The Washington Bullets will open their season against the Hawks in Atlanta tonight, and starting at point guard will be the man who might ultimately decide their fate -- 5-foot-3 rookie Tyrone Bogues.

"Darrell Walker just joined us and Frank {Johnson} isn't ready to start," said Bullets Coach Kevin Loughery, who quickly added that Bogues, the team's first-round draft choice out of Wake Forest, "has definitely shown us that he can play the game. He's earned it."

Starting is something Bogues said he "didn't expect. I just wanted to come in and contribute. Now, I want to take advantage of the situation and give the best I can. I'm ready. I'm looking forward to it."

So are the Bullets. They have scrambled to put together a team over the past few weeks, making their final moves yesterday, hours before the deadline to get down to 12 men. They signed forward Charles Jones, a defensive specialist who was a training camp holdout, and waived rookie guards David Henderson, Dale Blaney and Patrick Fairs.

"I feel much better about this team than I did last year," said center Moses Malone, who is starting his second season with the Bullets. "We've got more depth, more looks -- we should be a great team."

They will have to be great right from the start. The Bullets will play 10 playoff teams from last season in their first 13 games, with eight of the games on the road, including a trip to the West Coast. All this with a team that has five players who weren't on the roster a week ago.

Last week at this time, Bernard King was waiting by the telephone, not sure if he'd leave the New York Knicks and join the Bullets. Walker and Mark Alarie were practicing with the Denver Nuggets and Johnson and Jones were unsigned free agents. Their addition gives the Bullets a team that could finish a solid second place in the Atlantic Division, although it might take until the middle of the season before they make a move to get there.

"I would love to be in training camp with this group," Loughery said yesterday after the team's last practice at Fort Meade. "I'd be pretty excited. But we're playing Atlanta and Boston the next two nights and the games count -- they're keeping score now."

The Bullets will have to face at least the first week of their schedule without 7-foot-6 shot blocker Manute Bol, who will miss at least two games and possibly more because of a sprained left knee. "That really hurts us a lot because we were anticipating trapping a lot," said Loughery.

Last season, the Bullets' second unit of Bol, Jones, Michael Adams, John Williams and Darwin Cook made their presence felt as their defensive prowess kept the team in a number of games. They occasionally outperformed the starters.

That is not expected to happen this year. With King joining Moses Malone and Jeff Malone in the starting lineup, scoring shouldn't be a problem. However, keeping other teams from scoring might not be so easy.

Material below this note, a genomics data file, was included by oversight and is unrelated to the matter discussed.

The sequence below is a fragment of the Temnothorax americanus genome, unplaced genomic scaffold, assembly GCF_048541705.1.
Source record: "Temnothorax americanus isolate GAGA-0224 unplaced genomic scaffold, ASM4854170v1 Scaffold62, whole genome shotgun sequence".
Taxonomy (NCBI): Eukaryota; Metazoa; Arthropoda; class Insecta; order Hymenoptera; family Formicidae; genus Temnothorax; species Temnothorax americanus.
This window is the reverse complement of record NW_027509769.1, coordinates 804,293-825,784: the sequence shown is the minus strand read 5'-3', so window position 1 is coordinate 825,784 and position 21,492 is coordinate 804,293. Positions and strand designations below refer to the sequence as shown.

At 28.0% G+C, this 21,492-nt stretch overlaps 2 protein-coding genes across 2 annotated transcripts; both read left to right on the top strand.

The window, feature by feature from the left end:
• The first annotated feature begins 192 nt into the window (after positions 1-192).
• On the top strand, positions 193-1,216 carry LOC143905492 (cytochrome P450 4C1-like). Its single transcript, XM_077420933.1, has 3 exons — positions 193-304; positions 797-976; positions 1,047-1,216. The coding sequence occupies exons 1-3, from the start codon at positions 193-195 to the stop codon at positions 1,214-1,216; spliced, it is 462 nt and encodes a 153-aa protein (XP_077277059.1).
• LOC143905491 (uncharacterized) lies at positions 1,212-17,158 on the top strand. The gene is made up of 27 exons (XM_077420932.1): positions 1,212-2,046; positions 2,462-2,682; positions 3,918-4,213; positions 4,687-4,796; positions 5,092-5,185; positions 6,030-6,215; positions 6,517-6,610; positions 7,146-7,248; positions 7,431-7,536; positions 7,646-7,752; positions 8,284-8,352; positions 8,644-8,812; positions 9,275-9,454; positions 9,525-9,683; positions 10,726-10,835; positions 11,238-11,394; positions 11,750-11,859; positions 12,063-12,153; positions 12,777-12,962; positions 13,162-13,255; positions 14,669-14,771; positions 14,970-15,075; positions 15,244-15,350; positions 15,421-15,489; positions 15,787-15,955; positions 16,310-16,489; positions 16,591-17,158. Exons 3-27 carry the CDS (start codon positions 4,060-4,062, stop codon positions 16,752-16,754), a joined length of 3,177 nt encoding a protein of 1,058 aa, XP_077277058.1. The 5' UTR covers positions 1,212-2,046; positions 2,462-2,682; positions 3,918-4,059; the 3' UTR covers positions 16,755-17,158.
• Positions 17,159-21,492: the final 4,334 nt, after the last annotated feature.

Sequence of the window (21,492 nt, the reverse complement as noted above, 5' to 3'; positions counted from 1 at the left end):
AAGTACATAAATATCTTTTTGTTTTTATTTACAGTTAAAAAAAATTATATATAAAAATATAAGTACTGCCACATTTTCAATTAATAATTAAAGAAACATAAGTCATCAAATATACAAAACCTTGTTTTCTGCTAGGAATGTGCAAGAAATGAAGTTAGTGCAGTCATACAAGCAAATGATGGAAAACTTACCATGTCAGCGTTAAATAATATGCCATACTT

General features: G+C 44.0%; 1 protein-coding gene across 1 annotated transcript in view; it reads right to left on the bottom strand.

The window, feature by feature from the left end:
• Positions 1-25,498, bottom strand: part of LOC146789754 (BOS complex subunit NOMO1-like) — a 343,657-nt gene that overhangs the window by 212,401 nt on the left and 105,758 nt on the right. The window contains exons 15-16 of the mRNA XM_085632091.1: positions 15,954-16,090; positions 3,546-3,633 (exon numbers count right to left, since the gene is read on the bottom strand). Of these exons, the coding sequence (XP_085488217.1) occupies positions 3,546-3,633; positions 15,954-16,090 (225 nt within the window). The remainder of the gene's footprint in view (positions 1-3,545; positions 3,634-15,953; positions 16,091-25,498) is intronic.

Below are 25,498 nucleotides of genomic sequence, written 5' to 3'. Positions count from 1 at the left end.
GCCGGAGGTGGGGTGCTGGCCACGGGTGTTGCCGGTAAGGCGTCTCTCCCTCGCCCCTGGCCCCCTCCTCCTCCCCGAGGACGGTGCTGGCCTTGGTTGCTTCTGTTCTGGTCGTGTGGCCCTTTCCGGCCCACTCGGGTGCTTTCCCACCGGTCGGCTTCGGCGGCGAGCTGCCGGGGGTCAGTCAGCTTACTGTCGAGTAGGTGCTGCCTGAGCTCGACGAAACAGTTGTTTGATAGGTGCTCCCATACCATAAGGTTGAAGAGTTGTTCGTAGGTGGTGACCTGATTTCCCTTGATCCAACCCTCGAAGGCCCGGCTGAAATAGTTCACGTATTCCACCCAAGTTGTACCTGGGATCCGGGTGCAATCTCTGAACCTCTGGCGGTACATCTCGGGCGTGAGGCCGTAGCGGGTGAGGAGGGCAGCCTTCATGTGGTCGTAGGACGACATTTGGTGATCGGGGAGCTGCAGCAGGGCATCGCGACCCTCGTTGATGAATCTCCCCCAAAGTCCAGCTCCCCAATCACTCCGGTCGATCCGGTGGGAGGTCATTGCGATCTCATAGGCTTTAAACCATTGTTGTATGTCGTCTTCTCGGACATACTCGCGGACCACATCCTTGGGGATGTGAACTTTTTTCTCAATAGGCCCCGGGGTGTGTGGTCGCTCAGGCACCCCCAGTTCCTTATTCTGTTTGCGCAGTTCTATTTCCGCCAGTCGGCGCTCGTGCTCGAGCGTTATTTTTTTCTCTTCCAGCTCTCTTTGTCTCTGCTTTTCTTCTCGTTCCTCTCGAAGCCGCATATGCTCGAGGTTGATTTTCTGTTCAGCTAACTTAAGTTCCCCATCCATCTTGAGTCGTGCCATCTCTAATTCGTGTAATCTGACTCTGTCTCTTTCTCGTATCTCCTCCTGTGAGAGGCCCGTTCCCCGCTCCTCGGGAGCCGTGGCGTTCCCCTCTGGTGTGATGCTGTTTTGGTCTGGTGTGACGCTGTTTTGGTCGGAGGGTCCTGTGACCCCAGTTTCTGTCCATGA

Loughery said interior defense and rebounding are "a big concern, definitely our Achilles' heel." But unlike last season, when Loughery relied on the second unit to keep his team within range in the hope the two Malones could bail the Bullets out, Loughery has a new approach: Outscore the opposition.

That would be a novel concept in Washington. Last season, the Bullets averaged 106 points a game, which placed them 19th in the NBA, and finished next to last in field goal percentage and last in the 23-team league in assists.

But that was before the signing of King. While King is not expected to average 32 points, as he did in the 1984-85 season, he will be asked to contribute at least 20 a game. In addition, Moses Malone, whose field goal percentage has declined during each of the past six seasons, will be expected to maintain his production, as will Jeff Malone, who slumped badly at the end of last season.

Assuming that King and the two Malones each get a minimum of 18 shots per game, the next task for Loughery and assistants Bill Blair and Wes Unseld will be to work out a substitution pattern that will keep the other players happy -- particularly Terry Catledge and Williams.

It's entirely possible the Bullets will use Bol at center with Moses Malone at power forward during the end-of-the-game crunch, something both Catledge and Williams probably would dislike. Williams, easily the best front-court passer on the team and perhaps its best all-around player, needs to be on the court for at least 30 minutes a game to be effective.

Loughery sees no problem with that, or with Catledge, or with making sure that his three scorers are all happy. What he does worry about is the fact that getting everything to mesh will take time, something the Bullets don't have because of their schedule.

"It's the toughest in the league from what I understand," he said. "I feel we're better, especially on offense, but how long will it take to get it all together? That's what remains to be seen."